Test Port Forwarding inside network



  • I am setting up port forwarding. When I tested inside the network, it didn't work. After reading the troubleshooting page, it says that I couldn't test inside the network.
    Does anyone know the reason behind it? Why it cannot be tested inside the network?
    My normal cisco, d-link routers could be tested inside the network. What's the reason of it? Anyway I could work around it?



  • @cpthk:

    I am setting up port forwarding. . . .  Why it cannot be tested inside the network?

    pfSense port forwarding creates a firewall rule to forward connection requests that arrive at the box on a specified interface. Imagine you have created port forwarding rule on the WAN interface. You can't test this by sending a connect request to the WAN IP address trough the LAN interface - such requests do not arrive on the interface in the port forwarding rule.



  • You can enable port reflection, which will make it seem to work.  But it is not a good test as it can reflect without actually passing exterior traffic.

    To truly test it, you need to be outside the network.  An VPN will do this for you.



  • If you do not configure Nat to translate client's source address, pfsense will forward traffic to internal server and this server will try to answer direct to the client with its IP instead of public Nat ip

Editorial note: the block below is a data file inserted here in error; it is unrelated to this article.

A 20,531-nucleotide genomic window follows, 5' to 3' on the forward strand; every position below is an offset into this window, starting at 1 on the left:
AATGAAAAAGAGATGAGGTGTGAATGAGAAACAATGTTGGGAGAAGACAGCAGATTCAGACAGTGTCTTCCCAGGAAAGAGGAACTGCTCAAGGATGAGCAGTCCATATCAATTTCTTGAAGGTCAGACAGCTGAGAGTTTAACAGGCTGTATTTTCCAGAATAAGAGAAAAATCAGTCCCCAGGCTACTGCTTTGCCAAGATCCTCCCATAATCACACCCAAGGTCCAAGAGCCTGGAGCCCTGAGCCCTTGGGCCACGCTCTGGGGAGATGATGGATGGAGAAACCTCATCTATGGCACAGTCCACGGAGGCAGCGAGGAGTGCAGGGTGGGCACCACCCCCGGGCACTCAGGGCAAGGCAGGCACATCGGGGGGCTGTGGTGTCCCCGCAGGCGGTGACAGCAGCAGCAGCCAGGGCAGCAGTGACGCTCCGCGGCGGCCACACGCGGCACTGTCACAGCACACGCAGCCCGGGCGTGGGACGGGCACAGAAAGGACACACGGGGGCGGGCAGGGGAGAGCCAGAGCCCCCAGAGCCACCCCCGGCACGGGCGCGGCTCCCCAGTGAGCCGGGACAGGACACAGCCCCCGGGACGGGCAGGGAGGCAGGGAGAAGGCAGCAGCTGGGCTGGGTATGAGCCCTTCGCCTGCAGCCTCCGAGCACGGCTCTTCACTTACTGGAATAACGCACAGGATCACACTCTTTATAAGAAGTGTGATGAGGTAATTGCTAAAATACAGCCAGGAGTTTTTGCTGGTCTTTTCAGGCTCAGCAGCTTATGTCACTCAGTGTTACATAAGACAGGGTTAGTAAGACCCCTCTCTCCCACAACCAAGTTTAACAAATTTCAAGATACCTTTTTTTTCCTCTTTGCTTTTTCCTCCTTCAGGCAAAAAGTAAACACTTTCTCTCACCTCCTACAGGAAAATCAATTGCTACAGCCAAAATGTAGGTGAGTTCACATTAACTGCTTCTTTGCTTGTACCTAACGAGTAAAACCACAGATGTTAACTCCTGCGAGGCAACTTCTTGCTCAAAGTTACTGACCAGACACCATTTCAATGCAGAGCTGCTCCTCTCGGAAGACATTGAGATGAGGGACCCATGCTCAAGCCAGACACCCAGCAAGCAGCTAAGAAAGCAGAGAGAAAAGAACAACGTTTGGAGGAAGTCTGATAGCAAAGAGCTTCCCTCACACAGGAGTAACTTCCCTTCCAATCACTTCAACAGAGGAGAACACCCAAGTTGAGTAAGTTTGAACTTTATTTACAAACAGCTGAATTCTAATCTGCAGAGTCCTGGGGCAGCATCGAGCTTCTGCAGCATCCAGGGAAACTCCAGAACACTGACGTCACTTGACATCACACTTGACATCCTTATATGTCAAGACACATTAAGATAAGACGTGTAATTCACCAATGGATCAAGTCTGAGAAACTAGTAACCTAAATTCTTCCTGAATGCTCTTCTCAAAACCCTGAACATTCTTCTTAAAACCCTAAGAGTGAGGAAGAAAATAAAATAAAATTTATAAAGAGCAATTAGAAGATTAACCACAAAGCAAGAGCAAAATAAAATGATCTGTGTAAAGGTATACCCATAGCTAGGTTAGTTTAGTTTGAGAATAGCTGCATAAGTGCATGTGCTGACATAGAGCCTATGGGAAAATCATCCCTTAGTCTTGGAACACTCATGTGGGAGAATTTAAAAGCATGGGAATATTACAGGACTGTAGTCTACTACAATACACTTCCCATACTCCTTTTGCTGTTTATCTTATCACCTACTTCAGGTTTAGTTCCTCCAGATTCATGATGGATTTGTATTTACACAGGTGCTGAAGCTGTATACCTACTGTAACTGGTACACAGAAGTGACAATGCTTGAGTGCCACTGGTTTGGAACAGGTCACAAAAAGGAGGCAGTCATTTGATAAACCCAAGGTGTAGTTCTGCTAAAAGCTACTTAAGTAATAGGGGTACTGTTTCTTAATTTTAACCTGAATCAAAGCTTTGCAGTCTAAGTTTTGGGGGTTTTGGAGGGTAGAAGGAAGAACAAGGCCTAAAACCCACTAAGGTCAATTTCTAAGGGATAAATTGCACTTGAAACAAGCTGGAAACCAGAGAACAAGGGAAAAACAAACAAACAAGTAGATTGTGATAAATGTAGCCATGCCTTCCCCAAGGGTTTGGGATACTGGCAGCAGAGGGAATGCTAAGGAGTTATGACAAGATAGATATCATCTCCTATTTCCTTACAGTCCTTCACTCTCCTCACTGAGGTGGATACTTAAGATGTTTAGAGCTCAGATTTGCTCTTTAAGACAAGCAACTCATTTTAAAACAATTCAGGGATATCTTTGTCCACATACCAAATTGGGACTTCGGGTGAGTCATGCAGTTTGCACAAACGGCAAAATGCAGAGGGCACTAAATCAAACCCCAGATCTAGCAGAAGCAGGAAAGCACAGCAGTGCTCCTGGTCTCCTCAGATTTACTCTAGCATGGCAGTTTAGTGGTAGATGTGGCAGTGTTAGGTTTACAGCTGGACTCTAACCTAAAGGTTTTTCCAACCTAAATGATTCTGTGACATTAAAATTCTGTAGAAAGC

• @wallabybob:

    @cpthk:

    I am setting up port forwarding. . . .  Why it cannot be tested inside the network?

    pfSense port forwarding creates a firewall rule to forward connection requests that arrive at the box on a specified interface. Imagine you have created port forwarding rule on the WAN interface. You can't test this by sending a connect request to the WAN IP address trough the LAN interface - such requests do not arrive on the interface in the port forwarding rule.

    The request first arrives at the LAN interface, but shouldn't LAN interface pass the request to WAN ? (just like any other website you go to, those requests get past to WAN and to ISP) So the WAN should also get the request. Is this not true?



  • @cpthk:

    The request first arrives at the LAN interface, but shouldn't LAN interface pass the request to WAN ? (just like any other website you go to, those requests get past to WAN and to ISP) So the WAN should also get the request. Is this not true?

    What request?
    1. Suppose an access to the IP address of the DMZ server. That will go out the DMZ interface.
    2. Suppose an access to the IP address of the hardware interface that is the pfSense WAN interface. That addresses the pfSense box itself so goes no further - it does not go out the WAN interface in the hope that the upstream router will loop it back and hence it is not received (seen by the receive input) by the hardware interface that is the pfSense WAN interface.

    Does that answer the question?


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